As far as episodic games go, you aren’t going to get much better than a drama or a suspense. Those are the ones with the juicy cliffhangers that leave you pining for more. Telltale’s The Walking Dead or Dontnod Entertainment’s Life is Strange come to mind as games that perfected this idea and genre. Each of these examples even contain a bit of fantasy, making them that much more interesting. Where Gaming Corps’s The Descendant stands is at a happy medium between fantasy and drama, like many of the episodic games that came before it. “Into the Storm,” the second episode in the series, continues to impress with its great use of climatic moments, sucking the player into this apocalyptic world, and refusing to let go.
“Into the Storm” starts off almost exactly where the first episode left off, with characters Donnie and Randolph trying to figure out what happened to the janitors of Ark-01 in the present day; and with Mia and Silas, the janitors of Ark-01, trying to keep the Ark together in the past. The two stories interlock in a very clever way. Perhaps in the past you’ll walk through a corridor as Mia, trying to make it to the air filtration tower to get air back to the descendants, and moments later you’ll walk through the same hall as Donnie, only it's much more destroyed and aged. The juxtaposition of both timelines was a very novel way for the writers to introduce both stories while giving the player just enough information so as to not give away too much too quickly.
“Despite the frustrating controls, 'Into the Storm' held on to me for dear life and wouldn’t dare let go”
It’s always hard to say negative things about something that you’ve thoroughly enjoyed, but I have to be honest; The Descendant's control scheme leaves a lot to be desired and it definitely didn’t improve from episode one to episode two. In order to move the character, you have to click around the area like in most point-and-click adventure games, but the movement in this case just isn’t very smooth. More often than not I found myself actually yelling at a character to move the direction I wished for them to go, like walking a dog who can't help but investigate every little smell along the way. “C’mon Mia, this way, this way.” If the character had stopped to lift their leg and claim their territory, then I really would have known that I was losing it. Simply adding the ability to use the arrow keys or a controller to move could improve the game tenfold. A little more time to make dialogue choices wouldn’t hurt either, I barely had enough time to read them all!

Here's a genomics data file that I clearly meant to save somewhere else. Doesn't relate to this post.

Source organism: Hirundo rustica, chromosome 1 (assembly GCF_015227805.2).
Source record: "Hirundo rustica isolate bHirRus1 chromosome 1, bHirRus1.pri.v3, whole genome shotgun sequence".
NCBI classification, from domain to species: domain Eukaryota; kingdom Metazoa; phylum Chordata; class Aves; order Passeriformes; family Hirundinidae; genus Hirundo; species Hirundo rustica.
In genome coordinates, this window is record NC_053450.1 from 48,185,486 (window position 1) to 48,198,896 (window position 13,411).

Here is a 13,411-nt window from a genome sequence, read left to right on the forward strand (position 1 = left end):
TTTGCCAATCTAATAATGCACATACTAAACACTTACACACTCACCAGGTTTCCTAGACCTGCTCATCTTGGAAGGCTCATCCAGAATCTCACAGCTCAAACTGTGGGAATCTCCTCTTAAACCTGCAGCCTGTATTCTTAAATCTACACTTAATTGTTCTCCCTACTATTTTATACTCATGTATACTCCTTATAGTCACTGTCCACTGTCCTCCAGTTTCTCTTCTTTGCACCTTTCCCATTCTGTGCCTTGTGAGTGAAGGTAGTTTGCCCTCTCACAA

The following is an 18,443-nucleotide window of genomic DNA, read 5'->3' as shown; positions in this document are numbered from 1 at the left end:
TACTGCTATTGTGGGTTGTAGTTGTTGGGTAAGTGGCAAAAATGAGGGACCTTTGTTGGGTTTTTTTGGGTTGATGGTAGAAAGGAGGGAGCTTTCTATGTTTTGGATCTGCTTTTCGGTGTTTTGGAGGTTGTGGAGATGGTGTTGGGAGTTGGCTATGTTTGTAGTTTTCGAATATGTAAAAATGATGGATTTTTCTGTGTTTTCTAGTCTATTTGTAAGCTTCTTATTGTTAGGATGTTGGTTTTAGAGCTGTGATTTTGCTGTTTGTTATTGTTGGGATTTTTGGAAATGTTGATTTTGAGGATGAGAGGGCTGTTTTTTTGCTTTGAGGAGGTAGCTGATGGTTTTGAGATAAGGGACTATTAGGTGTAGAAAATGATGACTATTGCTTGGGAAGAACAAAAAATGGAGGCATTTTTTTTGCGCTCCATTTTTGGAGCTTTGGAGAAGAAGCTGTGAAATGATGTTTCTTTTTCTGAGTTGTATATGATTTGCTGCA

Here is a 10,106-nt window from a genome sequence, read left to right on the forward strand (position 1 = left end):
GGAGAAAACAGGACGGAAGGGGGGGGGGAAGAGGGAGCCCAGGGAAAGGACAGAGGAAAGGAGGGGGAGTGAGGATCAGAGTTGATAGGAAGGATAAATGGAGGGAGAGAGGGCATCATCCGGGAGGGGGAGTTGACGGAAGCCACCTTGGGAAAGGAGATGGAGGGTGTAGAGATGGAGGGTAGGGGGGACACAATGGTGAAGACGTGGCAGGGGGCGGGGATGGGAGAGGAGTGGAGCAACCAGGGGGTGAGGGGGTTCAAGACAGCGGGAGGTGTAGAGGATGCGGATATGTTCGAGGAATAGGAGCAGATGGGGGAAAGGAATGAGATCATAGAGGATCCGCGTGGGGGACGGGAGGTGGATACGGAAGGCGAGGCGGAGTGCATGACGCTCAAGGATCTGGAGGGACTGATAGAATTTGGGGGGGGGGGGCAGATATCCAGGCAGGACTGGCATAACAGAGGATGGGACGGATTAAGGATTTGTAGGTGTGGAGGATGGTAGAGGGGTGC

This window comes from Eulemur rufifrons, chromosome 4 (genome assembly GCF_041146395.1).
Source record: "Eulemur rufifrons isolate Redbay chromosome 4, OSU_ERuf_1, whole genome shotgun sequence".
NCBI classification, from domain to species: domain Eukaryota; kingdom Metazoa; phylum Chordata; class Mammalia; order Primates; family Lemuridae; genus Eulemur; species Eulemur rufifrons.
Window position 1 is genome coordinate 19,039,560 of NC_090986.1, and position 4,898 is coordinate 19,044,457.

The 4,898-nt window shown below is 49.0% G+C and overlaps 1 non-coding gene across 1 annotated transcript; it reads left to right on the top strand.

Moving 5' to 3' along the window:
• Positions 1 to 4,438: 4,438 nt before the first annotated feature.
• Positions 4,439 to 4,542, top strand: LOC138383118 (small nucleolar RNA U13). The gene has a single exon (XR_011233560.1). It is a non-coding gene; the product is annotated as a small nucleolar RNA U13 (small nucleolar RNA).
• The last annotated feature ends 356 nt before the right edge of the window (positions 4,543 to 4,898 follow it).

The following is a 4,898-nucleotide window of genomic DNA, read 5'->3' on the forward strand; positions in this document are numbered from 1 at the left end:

With that out of the way, I think it’s important to mention that despite the frustrating controls, “Into the Storm” held on to me for dear life and wouldn’t dare let go. The story has still got me completely hooked and I can’t wait to figure out what is going to happen next. The music brilliantly added to the creepy, empty atmosphere of the Ark, and the drama is so well done that at points I was frustrated at the game for asking me to make dialogue choices. At times maybe, yes, the dialogue was a little bit cheesy (they even added a quick moment to make a groan-worthy pun about “breaking the ice”) but it barely takes away from the rest of the experience.
“The music brilliantly added to the creepy, empty atmosphere of the Ark, and the drama is so well done that at points I was frustrated at the game for asking me to make dialogue choices”
A lot of people think that episodic games are just a way for developers to charge multiple times for a game rather than having a one time only purchase. I, on the other hand, think that episodic games add a brilliant storytelling aspect that allows developers to purposely discourage from bingeing through a game in just a few hours. What’s the point of a cliffhanger if you don’t have to do a little waiting to find out what happens? I enjoy the occasional Netflix binge as much as the next person, but you have to admit that a little something gets lost when you don’t get time to let a story digest before moving swiftly along to the next.
There’s something to say about what time can do for a game. The Descendant: Episode two - “Into the Storm” was a great addition to this series, and although episode three’s release date hasn’t been announced yet, I’ll be waiting patiently for it. If they improve the controls a little bit, I’m willing to bet many others will be too.